Session Review: General Affairs

<a href='http://news.legislature.ne.gov/gen' target='_blank' title='Link to the website of the General Affairs Committee'>General Affairs Committee</a> chairperson <a href='http://news.legislature.ne.gov/dist40' target='_blank' title='Link to the website of Sen. Tyson Larson'>Sen. Tyson Larson</a>
General Affairs Committee chairperson Sen. Tyson Larson

Senators considered proposals related to bottle clubs, liquor laws and gaming this year, as well as a bill related to farm building construction.

LB1120, introduced by Sen. Tyson Larson of O’Neill, makes a number of changes to the state’s Liquor Control Act.

The bill also includes provisions of Sen. Theresa Thibodeau’s LB747, which require licensure of private membership establishments—commonly known as bottle clubs—where members who have purchased their own alcohol congregate to consume it.

A bottle club licensee cannot hold any other license under the Nebraska Liquor Control Act and is required to close between 5 a.m. and 6 a.m. A club’s private membership list will not be made public except as required by a court order, warrant or subpoena.

The bill also:
• allows Class C licensees with a bottling endorsement to increase the size of their growlers from 32 to 64 ounces;
• clarifies that the fees collected for beer shipper licenses are to be deposited in the Nebraska Beer Industry Promotional Fund;
• allows a party to apply for a rehearing when a liquor license application is denied by the Liquor Control Commission; and
• creates the Music Licensing Agency Act.

The Music Licensing Agency Act requires music licensing agencies to register with the state Department of Revenue starting Jan. 1, 2019. It also requires agencies to file an annual electronic copy of each performing rights agreement that provides for payment of royalties made available from the music licensing agency to any Nebraska proprietor.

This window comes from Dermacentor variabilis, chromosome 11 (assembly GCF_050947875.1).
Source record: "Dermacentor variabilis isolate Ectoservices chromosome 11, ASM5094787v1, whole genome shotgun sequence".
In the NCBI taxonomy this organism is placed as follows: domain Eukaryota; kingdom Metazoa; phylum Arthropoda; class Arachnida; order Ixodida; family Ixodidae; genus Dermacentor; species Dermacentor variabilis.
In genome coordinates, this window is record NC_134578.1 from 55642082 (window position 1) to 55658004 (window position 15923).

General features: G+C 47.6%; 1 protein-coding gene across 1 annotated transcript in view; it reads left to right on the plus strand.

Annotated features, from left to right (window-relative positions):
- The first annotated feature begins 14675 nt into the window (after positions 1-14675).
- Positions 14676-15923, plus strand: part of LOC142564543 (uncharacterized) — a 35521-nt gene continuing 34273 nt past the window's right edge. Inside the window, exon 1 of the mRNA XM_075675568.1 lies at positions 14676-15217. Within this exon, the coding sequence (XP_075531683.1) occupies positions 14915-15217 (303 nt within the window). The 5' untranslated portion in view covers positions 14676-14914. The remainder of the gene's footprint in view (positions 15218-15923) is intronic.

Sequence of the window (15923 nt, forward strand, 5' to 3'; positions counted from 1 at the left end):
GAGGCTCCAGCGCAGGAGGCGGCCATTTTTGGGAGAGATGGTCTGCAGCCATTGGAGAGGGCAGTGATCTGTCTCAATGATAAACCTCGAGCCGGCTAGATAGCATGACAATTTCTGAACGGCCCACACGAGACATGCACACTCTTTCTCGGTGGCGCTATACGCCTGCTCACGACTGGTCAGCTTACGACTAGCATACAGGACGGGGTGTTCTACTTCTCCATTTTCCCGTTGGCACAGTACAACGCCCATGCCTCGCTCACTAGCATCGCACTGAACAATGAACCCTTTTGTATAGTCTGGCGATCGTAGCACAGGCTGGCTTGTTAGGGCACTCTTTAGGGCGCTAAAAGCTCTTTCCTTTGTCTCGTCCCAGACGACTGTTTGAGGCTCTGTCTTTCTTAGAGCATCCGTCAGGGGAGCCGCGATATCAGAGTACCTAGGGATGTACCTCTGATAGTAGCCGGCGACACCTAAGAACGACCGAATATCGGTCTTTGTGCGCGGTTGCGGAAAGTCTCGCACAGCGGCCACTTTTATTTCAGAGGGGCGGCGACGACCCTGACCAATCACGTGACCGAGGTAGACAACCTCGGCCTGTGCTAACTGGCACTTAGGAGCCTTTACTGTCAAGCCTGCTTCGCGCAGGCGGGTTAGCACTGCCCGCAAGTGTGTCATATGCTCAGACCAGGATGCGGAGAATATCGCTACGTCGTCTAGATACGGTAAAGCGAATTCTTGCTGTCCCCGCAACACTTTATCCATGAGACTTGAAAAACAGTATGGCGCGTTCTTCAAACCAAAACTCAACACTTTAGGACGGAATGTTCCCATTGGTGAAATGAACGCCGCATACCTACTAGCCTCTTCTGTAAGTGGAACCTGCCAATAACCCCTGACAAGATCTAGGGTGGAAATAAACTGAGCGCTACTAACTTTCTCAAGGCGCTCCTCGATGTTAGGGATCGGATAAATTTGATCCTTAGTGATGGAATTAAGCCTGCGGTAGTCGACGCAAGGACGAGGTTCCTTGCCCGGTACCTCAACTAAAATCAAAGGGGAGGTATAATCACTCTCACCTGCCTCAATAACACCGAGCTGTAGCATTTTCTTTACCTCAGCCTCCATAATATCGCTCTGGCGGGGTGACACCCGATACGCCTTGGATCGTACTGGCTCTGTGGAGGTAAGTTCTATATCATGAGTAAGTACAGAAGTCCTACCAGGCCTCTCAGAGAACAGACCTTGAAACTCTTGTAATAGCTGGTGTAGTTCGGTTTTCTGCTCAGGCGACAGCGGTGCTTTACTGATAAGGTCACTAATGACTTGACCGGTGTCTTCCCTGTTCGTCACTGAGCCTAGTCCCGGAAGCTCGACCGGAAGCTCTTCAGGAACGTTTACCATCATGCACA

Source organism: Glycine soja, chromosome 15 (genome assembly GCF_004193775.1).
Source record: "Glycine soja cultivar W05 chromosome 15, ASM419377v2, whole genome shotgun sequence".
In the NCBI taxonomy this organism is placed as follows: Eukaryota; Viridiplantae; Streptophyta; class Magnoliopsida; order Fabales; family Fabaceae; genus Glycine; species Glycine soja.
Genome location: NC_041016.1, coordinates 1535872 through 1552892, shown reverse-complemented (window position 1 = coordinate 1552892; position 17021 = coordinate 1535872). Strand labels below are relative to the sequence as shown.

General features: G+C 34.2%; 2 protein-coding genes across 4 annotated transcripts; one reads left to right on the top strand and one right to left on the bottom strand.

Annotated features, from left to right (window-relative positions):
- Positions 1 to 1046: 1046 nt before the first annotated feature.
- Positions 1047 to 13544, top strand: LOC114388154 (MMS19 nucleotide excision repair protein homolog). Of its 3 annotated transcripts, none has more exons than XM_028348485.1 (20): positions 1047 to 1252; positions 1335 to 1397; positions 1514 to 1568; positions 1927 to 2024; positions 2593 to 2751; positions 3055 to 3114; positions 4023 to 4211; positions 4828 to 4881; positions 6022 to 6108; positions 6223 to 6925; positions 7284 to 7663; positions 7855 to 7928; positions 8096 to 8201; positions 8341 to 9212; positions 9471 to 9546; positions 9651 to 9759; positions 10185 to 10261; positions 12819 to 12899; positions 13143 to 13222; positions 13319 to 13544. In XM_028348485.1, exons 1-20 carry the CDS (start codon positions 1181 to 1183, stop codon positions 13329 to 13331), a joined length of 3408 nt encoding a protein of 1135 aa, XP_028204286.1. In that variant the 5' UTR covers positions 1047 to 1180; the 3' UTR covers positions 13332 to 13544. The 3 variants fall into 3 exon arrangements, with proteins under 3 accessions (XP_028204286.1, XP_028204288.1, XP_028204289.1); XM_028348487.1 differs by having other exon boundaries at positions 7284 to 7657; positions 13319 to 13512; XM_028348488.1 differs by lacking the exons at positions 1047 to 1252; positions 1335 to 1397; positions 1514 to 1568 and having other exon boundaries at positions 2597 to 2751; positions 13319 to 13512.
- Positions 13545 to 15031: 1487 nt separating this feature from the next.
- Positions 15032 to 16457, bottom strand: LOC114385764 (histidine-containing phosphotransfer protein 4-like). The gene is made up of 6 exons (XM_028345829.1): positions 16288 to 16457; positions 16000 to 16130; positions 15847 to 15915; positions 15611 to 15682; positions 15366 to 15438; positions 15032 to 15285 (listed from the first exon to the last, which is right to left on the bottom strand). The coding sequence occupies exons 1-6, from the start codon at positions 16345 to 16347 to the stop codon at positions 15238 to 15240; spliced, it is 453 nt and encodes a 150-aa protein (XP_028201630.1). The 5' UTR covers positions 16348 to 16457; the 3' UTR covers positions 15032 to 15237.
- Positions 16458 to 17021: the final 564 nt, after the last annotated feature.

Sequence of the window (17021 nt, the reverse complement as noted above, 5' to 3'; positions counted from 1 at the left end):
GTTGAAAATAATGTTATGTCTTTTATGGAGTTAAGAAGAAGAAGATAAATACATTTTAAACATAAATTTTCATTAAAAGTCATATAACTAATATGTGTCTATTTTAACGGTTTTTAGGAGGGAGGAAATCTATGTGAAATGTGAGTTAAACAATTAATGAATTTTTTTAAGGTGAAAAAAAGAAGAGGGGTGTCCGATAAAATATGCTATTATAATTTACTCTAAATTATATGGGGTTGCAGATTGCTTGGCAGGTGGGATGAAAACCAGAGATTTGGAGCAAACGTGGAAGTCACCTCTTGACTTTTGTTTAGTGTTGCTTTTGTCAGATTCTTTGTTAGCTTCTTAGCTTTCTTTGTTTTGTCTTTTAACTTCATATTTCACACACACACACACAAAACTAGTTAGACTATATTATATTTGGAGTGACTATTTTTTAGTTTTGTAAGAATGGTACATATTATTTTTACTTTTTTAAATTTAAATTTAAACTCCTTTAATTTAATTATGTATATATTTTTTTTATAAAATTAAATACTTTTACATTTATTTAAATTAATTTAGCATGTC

A $10,000 fine will be imposed for each 45-day period following each Feb. 15 if a music licensing agency fails to renew a registration or engages in business without registration.

LB1120 passed 48-0.

Lawmakers changed the way keno locations handle keno revenue this session.

State law requires a keno operator to keep keno revenue separate from other revenue sources. Keno sales outlets accomplish this by keeping two bank accounts, one for keno revenue and another for all other funds.

Under LB724, introduced by Omaha Sen. Justin Wayne, a keno operator is required to keep cash receipts from the sale of keno tickets segregated from other revenue until deposited in a single nonsegregated account. The state tax commissioner may authorize the electronic transfer of keno funds from that nonsegregated account to the bank account of a lottery operator, county, city or village no later than five business days after they are collected.

The bill also requires that gross lottery proceeds be deposited into the account of the sales outlet location, lottery operator, county, city or village no later than five business days after they are collected.

The bill passed on a vote of 47-0.

Modified provisions of a bill considered by the General Affairs Committee to increase the amount of lottery funds directed to compulsive gambling assistance in Nebraska were amended into LB945. The bill was part of the budget package and passed 41-4.
The provisions, introduced by Omaha Sen. Bob Krist as LB679, increase the annual transfer from the Charitable Gaming Operations Fund to the Compulsive Gamblers Assistance Fund from $50,000 to $100,000.
Another gaming measure intended to codify fantasy sports in Nebraska law failed to advance from general file debate this session.

LB469, introduced by Larson, would have adopted the Fantasy Contests Act. The bill would have defined, licensed and regulated fantasy contest operators in Nebraska who offer cash prizes to the general public upon payment of an entry fee.

After three hours of debate, the Legislature moved to another item on the agenda. Per a practice implemented last year by Speaker Jim Scheer of Norfolk, the sponsor of a bill facing a potential filibuster was required to demonstrate sufficient support for a cloture motion for the measure to be scheduled for additional debate.

LB469 did not return to the agenda this session.

Also failing to advance from general file was a bill that would have created an exception in state electrical licensing law for workers engaged in the construction of farm buildings.

As introduced by Kearney Sen. John Lowe, LB921 would have exempted anyone employed in the construction of a farm building and doing work for which a license otherwise would be required if they are unloading, hauling or moving electrical wiring or components or if they are under the direct supervision of a licensed contractor or electrician.

A General Affairs Committee amendment would have replaced the bill and instead would have created an exception in current supervision requirements. LB921 was passed over in accordance with the three-hour policy and did not return to the agenda.

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